Fans' guide to the 2020 Women's T20 World Cup

Everything you need to know – and more – for the 2020 World Cup where defending champions Australia will be hunting their fifth title

A World Cup! In Australia! So how does the tournament work?

This year's T20 World Cup is a 10-team competition, split into two groups of five.

Each team will play the other four sides in their group, and the top two teams at the end of the group stage advance to the semi-finals.

Making up Group A are Australia, India, New Zealand, Sri Lanka and Bangladesh – a very tough group where all of the first three would be bitterly disappointed to miss out on a spot in the semi-finals.

In Group B, England are joined by South Africa, West Indies, Pakistan and Thailand, who are making their World Cup debut.

A win earns two points, a loss none and a tie, no result or abandoned match will earn a single point. There are no bonus points.

Both semi-finals will be played as a double-header at the Sydney Cricket Ground on March 5, before the final at the Melbourne Cricket Ground on March 8, which is also International Women's Day.

Australia have won four of the six T20 World Cups to date and go in as defending champions and the world's top-ranked team.

This is also the first time Australia have hosted a T20 World Cup and the first women's event held here since 2009 so do not miss out! Get your tickets HERE.

How can I watch?

Kayo and Fox Cricket will carry every game of the World Cup, broadcasting in high definition and ad-break free during play.

The Nine Network will broadcast free-to-air coverage of every Australian game on GEM, selected other matches and both semi-finals and the final.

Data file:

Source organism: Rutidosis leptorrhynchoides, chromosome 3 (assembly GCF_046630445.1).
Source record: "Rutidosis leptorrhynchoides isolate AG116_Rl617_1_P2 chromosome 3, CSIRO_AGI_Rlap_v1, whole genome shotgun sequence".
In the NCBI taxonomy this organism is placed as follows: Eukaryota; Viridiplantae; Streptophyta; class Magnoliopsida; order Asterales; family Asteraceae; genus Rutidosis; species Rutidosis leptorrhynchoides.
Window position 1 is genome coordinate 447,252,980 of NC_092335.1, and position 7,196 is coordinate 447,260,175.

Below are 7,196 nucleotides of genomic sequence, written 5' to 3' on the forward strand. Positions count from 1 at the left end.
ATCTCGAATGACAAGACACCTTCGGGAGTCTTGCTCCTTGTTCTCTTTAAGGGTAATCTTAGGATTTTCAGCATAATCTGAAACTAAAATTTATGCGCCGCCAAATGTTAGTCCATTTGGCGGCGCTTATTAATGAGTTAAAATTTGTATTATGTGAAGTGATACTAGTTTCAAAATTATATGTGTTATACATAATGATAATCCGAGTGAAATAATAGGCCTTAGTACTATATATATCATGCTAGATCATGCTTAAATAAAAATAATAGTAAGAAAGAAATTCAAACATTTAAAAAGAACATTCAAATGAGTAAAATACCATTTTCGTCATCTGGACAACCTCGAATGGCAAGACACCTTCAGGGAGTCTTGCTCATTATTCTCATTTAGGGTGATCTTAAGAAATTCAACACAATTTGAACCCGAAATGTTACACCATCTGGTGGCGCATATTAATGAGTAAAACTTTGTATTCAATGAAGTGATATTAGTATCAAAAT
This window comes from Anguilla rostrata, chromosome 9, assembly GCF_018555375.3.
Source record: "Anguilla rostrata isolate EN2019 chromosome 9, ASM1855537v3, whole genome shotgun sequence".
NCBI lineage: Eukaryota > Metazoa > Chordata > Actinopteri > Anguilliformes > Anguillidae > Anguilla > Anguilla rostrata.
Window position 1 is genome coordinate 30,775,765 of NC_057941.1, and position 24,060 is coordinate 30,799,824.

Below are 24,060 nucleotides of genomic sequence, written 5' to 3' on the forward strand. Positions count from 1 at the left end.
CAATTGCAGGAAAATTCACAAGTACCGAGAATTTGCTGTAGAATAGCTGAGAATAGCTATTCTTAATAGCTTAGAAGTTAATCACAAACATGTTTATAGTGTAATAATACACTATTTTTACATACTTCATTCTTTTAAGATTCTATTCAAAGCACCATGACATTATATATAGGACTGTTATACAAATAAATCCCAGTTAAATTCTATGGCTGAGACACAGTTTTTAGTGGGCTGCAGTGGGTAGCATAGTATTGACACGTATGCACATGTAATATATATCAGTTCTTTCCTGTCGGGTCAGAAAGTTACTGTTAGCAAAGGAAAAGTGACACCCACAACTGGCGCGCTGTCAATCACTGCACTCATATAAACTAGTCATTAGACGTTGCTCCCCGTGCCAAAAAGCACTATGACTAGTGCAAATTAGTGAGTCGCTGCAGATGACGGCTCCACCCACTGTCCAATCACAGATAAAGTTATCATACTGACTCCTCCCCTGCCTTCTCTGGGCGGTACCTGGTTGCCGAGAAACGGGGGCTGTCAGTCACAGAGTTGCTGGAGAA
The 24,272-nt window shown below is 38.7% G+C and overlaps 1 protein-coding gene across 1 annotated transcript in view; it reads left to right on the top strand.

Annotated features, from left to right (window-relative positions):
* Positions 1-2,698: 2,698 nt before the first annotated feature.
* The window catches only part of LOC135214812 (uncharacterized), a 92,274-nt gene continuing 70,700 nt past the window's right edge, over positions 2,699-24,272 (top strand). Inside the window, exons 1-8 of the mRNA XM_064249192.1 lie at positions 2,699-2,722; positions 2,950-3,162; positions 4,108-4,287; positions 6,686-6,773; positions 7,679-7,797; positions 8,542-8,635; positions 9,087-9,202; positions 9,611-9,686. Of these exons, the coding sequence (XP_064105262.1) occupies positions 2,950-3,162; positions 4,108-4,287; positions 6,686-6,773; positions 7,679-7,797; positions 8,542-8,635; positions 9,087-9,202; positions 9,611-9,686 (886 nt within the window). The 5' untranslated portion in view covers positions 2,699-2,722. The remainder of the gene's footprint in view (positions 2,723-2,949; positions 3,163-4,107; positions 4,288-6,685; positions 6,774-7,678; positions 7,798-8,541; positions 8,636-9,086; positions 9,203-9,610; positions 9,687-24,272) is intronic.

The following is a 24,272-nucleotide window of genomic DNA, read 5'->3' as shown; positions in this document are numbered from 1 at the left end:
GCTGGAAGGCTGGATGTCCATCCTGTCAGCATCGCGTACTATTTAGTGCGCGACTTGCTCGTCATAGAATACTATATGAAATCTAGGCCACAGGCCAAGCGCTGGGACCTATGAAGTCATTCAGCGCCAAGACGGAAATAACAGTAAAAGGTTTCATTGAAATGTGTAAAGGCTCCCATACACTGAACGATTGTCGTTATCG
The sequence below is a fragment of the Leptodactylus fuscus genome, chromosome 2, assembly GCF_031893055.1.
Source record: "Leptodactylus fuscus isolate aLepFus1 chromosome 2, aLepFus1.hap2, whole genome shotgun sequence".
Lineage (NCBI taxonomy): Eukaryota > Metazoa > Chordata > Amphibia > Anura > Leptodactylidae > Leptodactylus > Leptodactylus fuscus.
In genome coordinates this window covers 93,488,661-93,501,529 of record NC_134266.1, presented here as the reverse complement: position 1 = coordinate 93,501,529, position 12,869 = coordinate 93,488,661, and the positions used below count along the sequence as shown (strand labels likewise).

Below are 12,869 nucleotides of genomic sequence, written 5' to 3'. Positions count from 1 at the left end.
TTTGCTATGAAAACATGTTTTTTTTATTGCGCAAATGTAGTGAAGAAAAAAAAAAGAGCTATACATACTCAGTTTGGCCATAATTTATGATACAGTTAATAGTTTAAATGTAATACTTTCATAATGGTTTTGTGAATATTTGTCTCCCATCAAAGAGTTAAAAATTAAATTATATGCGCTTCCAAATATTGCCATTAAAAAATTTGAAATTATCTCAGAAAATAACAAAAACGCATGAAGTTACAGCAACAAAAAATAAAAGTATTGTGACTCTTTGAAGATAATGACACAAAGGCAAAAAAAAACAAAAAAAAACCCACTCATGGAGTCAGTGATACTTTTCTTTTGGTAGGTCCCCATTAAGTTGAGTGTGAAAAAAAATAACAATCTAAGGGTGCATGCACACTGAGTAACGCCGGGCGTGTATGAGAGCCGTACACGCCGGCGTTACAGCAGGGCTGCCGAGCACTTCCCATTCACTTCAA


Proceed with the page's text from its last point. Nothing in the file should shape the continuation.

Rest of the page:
Other games GEM will screen are: NZ v Sri Lanka on Feb 22 (10pm AEDT); England v South Africa on Feb 23 (9.30pm AEDT); India v NZ on Feb 27 (2.30pm AEDT); England v Pakistan on Feb 28 (6.30pm AEDT); England v West Indies on March 1 (6.30pm AEDT); and the West Indies v South Africa on March 3 (6.30pm AEDT).

Click here for a full list of T20 World Cup fixtures.

Not signed up to Kayo yet? Well, there's never been a better time, and you can get a 14-day free trial by clicking right HERE.

How can I support the Aussies throughout the World Cup?

Whether it's from the stands, on the couch at home or in the office, there are plenty of ways to get behind the Australian women throughout the T20 World Cup. To help the team get their title defence underway in style, Aussie fans are being encouraged to don the green and gold for Colours Day on Friday ahead of the team's first match and share their support using the hashtag #CmonAussie.

For fans who can't make it to the ground, the next best thing is getting a crew together and hosting a viewing party to cheer on the team. Join in the fun from the couch, clubhouse, classroom or office by downloading the free #CmonAussie Party Pack HERE

Prizes are on offer, including an all expenses VIP trip to Melbourne to attend the World Cup Final at the MCG on March 8.

How about radio coverage?

ABC Grandstand will be providing live coverage of every match of the World Cup.

What if I want my scores online?

Then you're in the right place! The match centre and CA Live app will bring you live scoring from every World Cup match.

What else have you got for me?

How about unrivalled coverage from on the ground with the Australian team, plus all the latest news, analysis and highlights you could want?

Make sure you don't miss a moment of the Aussies' campaign by following them on Twitter, Facebook and Instagram.

And if you aren't already subscribed to The Unplayable Podcast, do yourself a favour!


Here's Australia's squad, and you can find all of the others – plus what kit they're wearing – HERE.